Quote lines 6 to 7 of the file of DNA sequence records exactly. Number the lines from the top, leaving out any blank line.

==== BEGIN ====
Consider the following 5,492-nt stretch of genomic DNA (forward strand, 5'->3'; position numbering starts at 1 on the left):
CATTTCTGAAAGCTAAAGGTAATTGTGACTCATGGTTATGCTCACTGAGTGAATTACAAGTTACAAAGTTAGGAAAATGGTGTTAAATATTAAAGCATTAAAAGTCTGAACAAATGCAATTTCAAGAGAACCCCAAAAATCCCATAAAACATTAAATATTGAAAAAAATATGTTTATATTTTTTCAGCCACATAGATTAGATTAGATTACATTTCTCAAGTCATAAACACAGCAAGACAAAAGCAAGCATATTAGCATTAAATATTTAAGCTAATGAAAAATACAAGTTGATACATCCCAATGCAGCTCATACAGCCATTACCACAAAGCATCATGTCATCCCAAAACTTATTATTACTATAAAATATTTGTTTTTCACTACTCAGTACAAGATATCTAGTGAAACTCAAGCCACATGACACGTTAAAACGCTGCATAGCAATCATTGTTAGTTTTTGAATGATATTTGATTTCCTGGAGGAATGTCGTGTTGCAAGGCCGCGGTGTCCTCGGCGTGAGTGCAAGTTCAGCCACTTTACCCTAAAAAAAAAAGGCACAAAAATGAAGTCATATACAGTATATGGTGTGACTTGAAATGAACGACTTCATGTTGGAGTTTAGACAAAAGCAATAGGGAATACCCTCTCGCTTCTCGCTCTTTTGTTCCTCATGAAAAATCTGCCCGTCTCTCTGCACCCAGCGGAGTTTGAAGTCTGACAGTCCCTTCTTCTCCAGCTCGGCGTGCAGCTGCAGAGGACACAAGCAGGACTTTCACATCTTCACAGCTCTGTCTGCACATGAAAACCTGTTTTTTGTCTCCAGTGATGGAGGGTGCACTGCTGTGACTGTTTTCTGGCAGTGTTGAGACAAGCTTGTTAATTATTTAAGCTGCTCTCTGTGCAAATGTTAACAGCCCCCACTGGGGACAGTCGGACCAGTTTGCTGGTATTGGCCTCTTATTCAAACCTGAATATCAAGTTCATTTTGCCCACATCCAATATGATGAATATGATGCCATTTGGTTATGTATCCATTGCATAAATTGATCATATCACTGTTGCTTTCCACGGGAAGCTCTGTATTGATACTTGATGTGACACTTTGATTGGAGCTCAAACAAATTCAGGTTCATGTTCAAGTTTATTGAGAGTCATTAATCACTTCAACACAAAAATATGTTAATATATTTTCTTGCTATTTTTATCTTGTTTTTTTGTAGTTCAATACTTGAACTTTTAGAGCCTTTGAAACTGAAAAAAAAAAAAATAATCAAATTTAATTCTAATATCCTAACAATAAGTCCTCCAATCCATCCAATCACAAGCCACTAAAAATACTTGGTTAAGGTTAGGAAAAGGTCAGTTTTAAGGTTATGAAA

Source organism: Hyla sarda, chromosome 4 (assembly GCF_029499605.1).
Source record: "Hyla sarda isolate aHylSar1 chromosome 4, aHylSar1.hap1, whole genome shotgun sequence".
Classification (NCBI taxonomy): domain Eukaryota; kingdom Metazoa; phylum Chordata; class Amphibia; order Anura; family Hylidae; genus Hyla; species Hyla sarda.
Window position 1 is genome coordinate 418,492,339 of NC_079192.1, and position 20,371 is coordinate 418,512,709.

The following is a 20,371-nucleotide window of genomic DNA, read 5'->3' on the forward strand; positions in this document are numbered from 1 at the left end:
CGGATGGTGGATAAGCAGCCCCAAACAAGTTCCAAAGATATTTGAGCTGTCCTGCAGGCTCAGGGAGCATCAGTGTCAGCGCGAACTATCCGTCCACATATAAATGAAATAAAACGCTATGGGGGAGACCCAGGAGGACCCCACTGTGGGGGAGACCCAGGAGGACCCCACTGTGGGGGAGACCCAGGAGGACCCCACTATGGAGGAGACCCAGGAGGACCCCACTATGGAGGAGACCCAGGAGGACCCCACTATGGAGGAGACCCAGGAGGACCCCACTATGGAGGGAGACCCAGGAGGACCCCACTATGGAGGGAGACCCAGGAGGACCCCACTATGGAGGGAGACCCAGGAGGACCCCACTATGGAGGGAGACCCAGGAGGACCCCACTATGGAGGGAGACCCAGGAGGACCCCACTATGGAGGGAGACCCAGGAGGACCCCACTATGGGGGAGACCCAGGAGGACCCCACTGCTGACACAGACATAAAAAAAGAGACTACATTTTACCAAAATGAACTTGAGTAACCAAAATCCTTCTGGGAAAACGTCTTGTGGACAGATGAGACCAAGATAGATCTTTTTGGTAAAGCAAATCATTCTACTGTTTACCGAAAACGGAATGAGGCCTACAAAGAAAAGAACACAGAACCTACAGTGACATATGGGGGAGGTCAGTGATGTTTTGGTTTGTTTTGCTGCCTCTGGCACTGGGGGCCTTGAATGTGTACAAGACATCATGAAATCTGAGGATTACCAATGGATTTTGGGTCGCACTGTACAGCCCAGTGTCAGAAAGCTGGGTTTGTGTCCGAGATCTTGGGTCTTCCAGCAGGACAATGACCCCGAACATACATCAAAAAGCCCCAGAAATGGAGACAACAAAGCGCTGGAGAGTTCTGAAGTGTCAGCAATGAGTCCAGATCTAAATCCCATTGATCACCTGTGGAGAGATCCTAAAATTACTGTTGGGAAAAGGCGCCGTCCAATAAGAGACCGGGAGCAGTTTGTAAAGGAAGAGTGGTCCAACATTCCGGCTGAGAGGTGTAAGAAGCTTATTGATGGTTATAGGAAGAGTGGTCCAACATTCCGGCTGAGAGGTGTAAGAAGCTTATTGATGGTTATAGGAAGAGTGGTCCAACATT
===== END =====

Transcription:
Window position 1 is genome coordinate 418,492,339 of NC_079192.1, and position 20,371 is coordinate 418,512,709.

The following is a 20,371-nucleotide window of genomic DNA, read 5'->3' on the forward strand; positions in this document are numbered from 1 at the left end: